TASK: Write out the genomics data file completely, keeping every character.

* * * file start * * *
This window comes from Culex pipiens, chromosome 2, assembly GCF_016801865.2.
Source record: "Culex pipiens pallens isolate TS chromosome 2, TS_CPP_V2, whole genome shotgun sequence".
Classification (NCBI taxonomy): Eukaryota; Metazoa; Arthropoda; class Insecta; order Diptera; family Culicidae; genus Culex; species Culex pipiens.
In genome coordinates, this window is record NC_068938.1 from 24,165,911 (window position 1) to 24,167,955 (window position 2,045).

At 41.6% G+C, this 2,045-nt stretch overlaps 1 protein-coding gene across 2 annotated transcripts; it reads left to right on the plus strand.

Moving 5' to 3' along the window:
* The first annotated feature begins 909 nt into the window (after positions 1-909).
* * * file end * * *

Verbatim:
This window comes from Culex pipiens, chromosome 2, assembly GCF_016801865.2.
Source record: "Culex pipiens pallens isolate TS chromosome 2, TS_CPP_V2, whole genome shotgun sequence".
Classification (NCBI taxonomy): Eukaryota; Metazoa; Arthropoda; class Insecta; order Diptera; family Culicidae; genus Culex; species Culex pipiens.
In genome coordinates, this window is record NC_068938.1 from 24,165,911 (window position 1) to 24,167,955 (window position 2,045).

At 41.6% G+C, this 2,045-nt stretch overlaps 1 protein-coding gene across 2 annotated transcripts; it reads left to right on the plus strand.

Moving 5' to 3' along the window:
* The first annotated feature begins 909 nt into the window (after positions 1-909).